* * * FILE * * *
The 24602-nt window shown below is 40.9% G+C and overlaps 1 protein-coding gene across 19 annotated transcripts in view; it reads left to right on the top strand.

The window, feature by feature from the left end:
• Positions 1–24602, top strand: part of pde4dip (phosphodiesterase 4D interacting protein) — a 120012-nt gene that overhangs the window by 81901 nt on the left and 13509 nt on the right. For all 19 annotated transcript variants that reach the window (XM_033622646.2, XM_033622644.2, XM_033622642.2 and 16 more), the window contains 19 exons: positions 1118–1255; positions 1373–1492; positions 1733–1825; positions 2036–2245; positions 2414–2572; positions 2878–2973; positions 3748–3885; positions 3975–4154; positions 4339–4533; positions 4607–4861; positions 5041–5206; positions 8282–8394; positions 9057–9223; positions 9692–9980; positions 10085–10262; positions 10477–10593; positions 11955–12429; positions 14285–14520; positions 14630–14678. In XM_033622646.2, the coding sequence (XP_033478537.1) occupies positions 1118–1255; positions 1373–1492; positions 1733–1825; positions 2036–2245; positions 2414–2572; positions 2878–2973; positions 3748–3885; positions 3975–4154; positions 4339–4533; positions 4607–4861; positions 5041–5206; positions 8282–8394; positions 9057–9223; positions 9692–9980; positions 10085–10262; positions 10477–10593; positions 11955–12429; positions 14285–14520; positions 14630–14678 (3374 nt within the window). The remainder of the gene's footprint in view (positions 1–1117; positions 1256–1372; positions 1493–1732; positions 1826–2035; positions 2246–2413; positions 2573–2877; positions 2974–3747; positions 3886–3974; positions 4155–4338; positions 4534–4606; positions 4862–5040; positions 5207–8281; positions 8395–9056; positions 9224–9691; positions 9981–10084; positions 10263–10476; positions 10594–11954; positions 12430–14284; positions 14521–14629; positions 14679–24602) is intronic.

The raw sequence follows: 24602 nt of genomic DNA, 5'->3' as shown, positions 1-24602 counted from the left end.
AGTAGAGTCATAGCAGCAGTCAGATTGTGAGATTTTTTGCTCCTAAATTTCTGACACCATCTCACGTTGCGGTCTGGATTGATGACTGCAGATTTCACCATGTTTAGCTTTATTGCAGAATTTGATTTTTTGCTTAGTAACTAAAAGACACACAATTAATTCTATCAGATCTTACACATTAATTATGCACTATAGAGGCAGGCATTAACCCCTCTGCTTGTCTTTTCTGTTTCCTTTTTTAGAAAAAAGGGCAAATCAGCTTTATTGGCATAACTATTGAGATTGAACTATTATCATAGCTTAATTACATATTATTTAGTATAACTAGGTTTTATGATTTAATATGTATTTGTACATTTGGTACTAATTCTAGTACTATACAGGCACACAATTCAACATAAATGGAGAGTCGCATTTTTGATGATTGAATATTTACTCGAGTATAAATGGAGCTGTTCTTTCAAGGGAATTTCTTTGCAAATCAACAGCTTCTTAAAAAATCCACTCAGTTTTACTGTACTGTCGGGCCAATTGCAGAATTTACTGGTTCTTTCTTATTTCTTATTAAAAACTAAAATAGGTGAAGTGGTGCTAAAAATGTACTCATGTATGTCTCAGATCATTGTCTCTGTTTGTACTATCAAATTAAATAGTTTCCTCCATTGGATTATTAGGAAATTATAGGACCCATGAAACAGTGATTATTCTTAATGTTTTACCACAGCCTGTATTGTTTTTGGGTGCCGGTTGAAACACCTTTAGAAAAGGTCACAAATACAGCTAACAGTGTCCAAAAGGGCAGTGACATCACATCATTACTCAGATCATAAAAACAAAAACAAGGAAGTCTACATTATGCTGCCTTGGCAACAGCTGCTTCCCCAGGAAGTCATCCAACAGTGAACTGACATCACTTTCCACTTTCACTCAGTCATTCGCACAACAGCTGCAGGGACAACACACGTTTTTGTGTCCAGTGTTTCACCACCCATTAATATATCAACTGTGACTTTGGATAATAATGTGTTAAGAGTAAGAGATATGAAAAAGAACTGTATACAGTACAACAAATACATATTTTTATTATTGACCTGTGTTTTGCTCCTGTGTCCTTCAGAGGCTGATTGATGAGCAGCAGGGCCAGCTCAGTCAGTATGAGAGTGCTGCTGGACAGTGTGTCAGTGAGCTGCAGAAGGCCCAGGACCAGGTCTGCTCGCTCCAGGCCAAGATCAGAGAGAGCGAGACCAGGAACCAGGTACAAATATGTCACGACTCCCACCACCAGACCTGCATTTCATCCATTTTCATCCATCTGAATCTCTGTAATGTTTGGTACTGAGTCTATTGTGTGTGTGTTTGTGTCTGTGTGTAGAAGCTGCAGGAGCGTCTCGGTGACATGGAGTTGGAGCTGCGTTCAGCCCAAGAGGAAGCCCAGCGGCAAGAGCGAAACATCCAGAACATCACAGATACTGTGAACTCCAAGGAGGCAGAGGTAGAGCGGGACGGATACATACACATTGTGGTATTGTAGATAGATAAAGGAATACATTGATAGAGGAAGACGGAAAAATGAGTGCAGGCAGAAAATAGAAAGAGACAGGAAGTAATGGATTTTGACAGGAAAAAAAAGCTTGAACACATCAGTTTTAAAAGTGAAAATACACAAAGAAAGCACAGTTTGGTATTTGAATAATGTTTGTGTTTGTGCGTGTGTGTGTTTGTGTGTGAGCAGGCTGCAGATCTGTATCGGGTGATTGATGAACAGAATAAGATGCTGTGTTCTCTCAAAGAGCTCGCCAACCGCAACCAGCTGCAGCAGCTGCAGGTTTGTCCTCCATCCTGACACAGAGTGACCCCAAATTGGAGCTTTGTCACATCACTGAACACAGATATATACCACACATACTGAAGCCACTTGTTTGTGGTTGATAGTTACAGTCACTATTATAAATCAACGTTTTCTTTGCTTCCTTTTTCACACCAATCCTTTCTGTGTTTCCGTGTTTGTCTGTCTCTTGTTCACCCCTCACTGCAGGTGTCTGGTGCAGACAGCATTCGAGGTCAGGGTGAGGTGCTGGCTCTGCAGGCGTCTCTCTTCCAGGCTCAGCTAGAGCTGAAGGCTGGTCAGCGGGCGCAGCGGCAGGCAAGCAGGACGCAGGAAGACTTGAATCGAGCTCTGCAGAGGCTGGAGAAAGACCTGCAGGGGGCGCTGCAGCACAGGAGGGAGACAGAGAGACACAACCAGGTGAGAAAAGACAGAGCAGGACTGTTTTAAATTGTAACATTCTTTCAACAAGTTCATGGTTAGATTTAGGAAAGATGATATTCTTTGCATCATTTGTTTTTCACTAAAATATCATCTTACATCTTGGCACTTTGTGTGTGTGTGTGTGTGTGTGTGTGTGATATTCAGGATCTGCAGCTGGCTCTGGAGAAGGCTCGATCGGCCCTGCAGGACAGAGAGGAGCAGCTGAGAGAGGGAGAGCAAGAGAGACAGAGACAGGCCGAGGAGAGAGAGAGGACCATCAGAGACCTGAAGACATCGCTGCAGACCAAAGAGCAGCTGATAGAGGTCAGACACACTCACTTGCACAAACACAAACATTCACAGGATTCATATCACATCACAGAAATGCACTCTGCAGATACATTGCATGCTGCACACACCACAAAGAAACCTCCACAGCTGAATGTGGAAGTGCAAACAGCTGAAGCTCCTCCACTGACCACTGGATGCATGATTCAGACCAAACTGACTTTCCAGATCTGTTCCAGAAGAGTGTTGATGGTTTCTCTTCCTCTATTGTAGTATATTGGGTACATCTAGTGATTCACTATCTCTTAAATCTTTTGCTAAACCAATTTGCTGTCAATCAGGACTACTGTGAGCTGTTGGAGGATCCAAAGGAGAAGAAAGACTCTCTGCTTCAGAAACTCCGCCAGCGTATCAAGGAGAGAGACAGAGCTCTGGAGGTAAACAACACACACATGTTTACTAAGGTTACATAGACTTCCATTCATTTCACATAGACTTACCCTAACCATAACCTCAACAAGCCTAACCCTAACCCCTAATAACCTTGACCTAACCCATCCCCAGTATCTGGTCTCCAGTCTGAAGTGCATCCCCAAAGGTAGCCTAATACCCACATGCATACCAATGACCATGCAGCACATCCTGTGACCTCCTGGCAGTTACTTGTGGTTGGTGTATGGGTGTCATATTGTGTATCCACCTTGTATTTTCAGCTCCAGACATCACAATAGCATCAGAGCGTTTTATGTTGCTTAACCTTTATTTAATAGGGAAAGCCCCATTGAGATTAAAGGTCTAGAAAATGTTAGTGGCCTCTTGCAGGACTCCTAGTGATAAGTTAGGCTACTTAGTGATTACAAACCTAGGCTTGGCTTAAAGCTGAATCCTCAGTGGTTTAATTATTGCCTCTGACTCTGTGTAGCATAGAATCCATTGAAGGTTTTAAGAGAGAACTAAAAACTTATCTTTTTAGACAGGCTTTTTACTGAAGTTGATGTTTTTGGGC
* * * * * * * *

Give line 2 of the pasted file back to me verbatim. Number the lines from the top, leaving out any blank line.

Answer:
The window, feature by feature from the left end: